Maximizing transfer entropy in agent-based models

Ekaterina Sangati, Georgina Montserrat Reséndiz-Benhumea, Federico Sangati, Alexey Yudin and Tom Froese


Several measures have been proposed in recent neuroscientific and simulation work for capturing neural complexity. Some have focused on the density of information transfer between different parts of the system (Tononi et al., 1994), others on the amount of entropy produced by the system (Lynn et al., 2020). Both measures have been found to be correlated with consciousness and performing more cognitively demanding tasks in human studies. Both have also been used in simulation studies to drive guided self-organization of agents that efficiently solve a variety of tasks.In this work we compare the properties of the two measures by means of a simplified example using simulated two-dimensional data, as well as through an agent-based simulation based on a social interaction task. The latter builds on previous work by Candadai et al. (2019) that have shown that evolving agents that maximize entropy production of their neural system leads to more complex neural activity when they are placed in the context of social interaction but not when they are evolved in isolation. In this work we evolve the agents to maximize pairwise transfer entropy instead and examine the differences in the resulting behavioral and neural patterns, compared to the original model.

World Model Learning and Inference
Poster No. Title Poster Movie

Choose a good option or avoid a bad option: D2-MSN in the NAc selectively contributes to the strategy to avoid a bad option under decision

Tadaaki Nishioka, Takatoshi Hikida


To optimize decision making, animals need to execute not only a strategy to choose a good option but also one to avoid a bad option. Positive reinforcement learning promotes an action associated with a positive outcome, and negative reinforcement learning suppresses an action associated with a negative outcome, these types of learning are important for executing effective behavioral strategies. A number of studies using computational neural circuit models and animal experiments have proposed that dopamine signaling is implicated in reinforcement learning, but it has been poorly understood how the neural substrates targeted by dopamine contributes to reinforcement learning and execution a strategy under decision. In this study, we focused on the nucleus accumbens which receives dopaminergic innervation from the ventral tegmental area (VTA) and tested how manipulating the two population of NAc projection neurons, dopamine D1 receptor-expressing medium spiny neurons (D1-MSN) and D2-MSN, affects executing a strategy under decision. Here we expressed inhibitory DREADD, hM4Di, in the D1-MSN or D2-MSN of the NAc and investigated the effect of suppressing the neuronal activities of D1-MSN and D2-MSN in the NAc on the performance of a visual discrimination task. To quantitatively assess the neural mechanisms underlying a strategy to choose a good option or one to avoid a bad option, we have developed two novel visual discrimination task, the Visual Discrimination-based Positive Reinforcement Learning (VD-PRL), in which animals need to acquire a strategy to choose a good option, and the Visual Discrimination-based Negative Reinforcement Learning (VD-NRL), in which animals need to acquire a strategy to avoid a bad option. We found that D2-MSN in the NAc selectively contributes to the strategy to avoid a bad option under decision.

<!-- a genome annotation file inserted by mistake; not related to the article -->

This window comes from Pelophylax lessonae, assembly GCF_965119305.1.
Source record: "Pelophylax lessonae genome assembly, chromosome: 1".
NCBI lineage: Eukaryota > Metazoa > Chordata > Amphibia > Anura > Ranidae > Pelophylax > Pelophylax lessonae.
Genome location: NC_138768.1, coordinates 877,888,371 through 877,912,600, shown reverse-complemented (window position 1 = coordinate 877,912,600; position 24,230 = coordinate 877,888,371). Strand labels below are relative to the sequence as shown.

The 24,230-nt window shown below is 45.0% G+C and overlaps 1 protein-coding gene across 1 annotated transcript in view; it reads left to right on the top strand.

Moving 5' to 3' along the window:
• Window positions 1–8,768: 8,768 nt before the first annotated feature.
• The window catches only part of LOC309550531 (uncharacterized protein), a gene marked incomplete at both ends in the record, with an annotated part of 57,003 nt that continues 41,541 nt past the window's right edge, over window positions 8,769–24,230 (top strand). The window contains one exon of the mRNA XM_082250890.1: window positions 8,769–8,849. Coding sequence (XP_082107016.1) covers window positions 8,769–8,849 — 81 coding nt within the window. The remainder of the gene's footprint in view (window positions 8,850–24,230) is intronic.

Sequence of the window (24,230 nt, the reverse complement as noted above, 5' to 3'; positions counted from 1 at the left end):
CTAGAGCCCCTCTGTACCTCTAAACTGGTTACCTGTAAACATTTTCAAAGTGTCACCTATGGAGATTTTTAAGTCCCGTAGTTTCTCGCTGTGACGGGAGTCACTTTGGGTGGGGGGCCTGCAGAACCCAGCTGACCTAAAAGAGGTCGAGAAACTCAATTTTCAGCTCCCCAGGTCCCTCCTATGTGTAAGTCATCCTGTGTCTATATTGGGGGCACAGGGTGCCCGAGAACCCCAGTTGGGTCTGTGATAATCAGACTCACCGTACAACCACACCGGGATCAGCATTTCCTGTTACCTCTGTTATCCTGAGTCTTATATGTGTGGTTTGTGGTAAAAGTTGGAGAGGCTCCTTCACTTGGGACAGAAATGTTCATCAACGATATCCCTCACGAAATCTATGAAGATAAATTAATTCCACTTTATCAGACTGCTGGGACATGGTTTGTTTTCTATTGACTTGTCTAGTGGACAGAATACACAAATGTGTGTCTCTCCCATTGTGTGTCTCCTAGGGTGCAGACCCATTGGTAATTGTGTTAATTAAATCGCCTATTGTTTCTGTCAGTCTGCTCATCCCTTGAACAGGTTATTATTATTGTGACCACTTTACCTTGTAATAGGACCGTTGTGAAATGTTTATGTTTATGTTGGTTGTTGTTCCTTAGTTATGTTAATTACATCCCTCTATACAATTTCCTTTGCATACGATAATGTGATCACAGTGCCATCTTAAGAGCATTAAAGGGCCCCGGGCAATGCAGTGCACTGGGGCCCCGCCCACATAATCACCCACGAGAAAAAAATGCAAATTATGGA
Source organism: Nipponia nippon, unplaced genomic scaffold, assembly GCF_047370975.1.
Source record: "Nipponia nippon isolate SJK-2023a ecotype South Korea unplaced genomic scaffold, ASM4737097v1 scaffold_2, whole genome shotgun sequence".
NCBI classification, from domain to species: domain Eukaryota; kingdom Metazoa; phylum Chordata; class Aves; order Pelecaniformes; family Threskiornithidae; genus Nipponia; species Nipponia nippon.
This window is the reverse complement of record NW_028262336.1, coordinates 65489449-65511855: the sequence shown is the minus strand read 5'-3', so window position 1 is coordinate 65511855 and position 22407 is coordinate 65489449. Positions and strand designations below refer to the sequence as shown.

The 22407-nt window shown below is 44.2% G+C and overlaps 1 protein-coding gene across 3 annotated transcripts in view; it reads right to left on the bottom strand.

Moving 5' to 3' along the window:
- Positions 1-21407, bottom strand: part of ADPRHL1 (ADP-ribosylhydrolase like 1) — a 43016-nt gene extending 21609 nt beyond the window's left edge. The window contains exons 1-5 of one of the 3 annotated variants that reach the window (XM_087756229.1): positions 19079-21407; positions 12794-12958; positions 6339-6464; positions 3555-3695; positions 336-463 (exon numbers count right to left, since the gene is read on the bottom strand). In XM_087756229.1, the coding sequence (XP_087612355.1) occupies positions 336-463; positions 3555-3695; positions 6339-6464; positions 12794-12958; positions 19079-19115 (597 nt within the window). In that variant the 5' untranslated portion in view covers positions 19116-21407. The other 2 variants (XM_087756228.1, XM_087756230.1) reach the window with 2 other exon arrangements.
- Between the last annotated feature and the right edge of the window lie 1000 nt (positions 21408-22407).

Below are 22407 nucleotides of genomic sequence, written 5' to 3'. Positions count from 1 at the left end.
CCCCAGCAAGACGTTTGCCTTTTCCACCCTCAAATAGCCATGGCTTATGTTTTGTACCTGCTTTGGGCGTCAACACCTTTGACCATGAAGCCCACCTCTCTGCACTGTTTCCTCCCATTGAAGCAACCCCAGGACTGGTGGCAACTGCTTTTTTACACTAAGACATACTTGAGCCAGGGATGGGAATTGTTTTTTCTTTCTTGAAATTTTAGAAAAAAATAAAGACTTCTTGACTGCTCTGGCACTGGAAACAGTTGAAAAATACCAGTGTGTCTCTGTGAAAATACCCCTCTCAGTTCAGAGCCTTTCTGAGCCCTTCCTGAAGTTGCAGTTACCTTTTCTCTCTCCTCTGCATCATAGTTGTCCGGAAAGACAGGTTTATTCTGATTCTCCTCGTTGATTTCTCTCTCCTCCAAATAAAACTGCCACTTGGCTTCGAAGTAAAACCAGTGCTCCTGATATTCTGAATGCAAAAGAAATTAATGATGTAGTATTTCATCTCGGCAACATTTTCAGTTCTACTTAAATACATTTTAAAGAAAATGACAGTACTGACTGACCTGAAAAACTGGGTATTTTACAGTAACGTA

Elucidation of neural mechanism underlying model-based decision making using optogenetic manipulation

Yu Ohmura


Adapting to changing environmental conditions requires a prospective inference of future actions and their consequences, a strategy also known as model-based decision making. In stable environments, extensive experience of actions and their consequences lead to a shift from a model-based to a model-free strategy; whereby behavioral selection is primarily governed by retrospective experiences of positive and negative outcomes. Human and animal studies, where subjects are required to speculate about implicit information and adjust behavioral responses over multiple sessions, point to a role for the central serotonergic system in model-based decision making. However, to directly test a causal relationship between serotonergic activity and model-based decision making, phase-specific manipulations of serotonergic activity are needed in a one-shot test; where learning by trial and error is neutralized. Moreover, the serotonergic origin responsible for this effect is yet to be determined. Herein, we demonstrate that optogenetic silencing of serotonin neurons in the dorsal raphe nucleus, but not in the median raphe nucleus, disrupts model-based decision making in lithium-induced outcome devaluation tasks. Our findings provide insights into the neural mechanisms underlying neural weighting between model-free and model-based strategies.